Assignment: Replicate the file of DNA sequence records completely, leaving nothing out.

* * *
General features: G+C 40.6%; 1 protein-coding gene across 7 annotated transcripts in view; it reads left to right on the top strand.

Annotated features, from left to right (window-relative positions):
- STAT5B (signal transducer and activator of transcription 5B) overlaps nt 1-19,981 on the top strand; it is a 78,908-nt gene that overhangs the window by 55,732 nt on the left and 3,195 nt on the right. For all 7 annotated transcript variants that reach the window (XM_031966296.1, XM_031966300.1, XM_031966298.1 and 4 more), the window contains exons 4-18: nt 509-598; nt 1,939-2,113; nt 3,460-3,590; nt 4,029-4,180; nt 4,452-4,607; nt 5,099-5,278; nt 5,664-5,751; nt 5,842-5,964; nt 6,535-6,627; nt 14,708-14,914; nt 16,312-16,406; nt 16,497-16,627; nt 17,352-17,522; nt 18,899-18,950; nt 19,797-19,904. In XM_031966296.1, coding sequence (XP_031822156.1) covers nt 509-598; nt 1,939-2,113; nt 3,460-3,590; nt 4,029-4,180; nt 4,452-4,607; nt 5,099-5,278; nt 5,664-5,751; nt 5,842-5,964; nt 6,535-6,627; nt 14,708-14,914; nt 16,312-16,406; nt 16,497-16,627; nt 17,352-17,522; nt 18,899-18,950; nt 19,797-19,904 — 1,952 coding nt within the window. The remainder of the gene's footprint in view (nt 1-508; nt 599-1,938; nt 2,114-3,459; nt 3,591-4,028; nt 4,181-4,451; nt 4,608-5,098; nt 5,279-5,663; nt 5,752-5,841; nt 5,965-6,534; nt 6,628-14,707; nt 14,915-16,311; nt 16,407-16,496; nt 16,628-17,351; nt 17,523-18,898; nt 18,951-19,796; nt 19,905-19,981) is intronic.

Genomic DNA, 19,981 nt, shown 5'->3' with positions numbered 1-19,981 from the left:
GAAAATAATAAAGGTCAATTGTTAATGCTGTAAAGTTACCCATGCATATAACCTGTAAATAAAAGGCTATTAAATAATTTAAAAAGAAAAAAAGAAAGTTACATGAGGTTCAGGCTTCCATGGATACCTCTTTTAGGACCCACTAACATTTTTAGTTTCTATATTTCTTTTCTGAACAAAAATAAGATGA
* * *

General features: G+C 40.6%; 1 protein-coding gene across 7 annotated transcripts in view; it reads left to right on the top strand.

Annotated features, from left to right (window-relative positions):
- STAT5B (signal transducer and activator of transcription 5B) overlaps nt 1-19,981 on the top strand; it is a 78,908-nt gene that overhangs the window by 55,732 nt on the left and 3,195 nt on the right. For all 7 annotated transcript variants that reach the window (XM_031966296.1, XM_031966300.1, XM_031966298.1 and 4 more), the window contains exons 4-18: nt 509-598; nt 1,939-2,113; nt 3,460-3,590; nt 4,029-4,180; nt 4,452-4,607; nt 5,099-5,278; nt 5,664-5,751; nt 5,842-5,964; nt 6,535-6,627; nt 14,708-14,914; nt 16,312-16,406; nt 16,497-16,627; nt 17,352-17,522; nt 18,899-18,950; nt 19,797-19,904. In XM_031966296.1, coding sequence (XP_031822156.1) covers nt 509-598; nt 1,939-2,113; nt 3,460-3,590; nt 4,029-4,180; nt 4,452-4,607; nt 5,099-5,278; nt 5,664-5,751; nt 5,842-5,964; nt 6,535-6,627; nt 14,708-14,914; nt 16,312-16,406; nt 16,497-16,627; nt 17,352-17,522; nt 18,899-18,950; nt 19,797-19,904 — 1,952 coding nt within the window. The remainder of the gene's footprint in view (nt 1-508; nt 599-1,938; nt 2,114-3,459; nt 3,591-4,028; nt 4,181-4,451; nt 4,608-5,098; nt 5,279-5,663; nt 5,752-5,841; nt 5,965-6,534; nt 6,628-14,707; nt 14,915-16,311; nt 16,407-16,496; nt 16,628-17,351; nt 17,523-18,898; nt 18,951-19,796; nt 19,905-19,981) is intronic.

Genomic DNA, 19,981 nt, shown 5'->3' with positions numbered 1-19,981 from the left:
GAAAATAATAAAGGTCAATTGTTAATGCTGTAAAGTTACCCATGCATATAACCTGTAAATAAAAGGCTATTAAATAATTTAAAAAGAAAAAAAGAAAGTTACATGAGGTTCAGGCTTCCATGGATACCTCTTTTAGGACCCACTAACATTTTTAGTTTCTATATTTCTTTTCTGAACAAAAATAAGATGA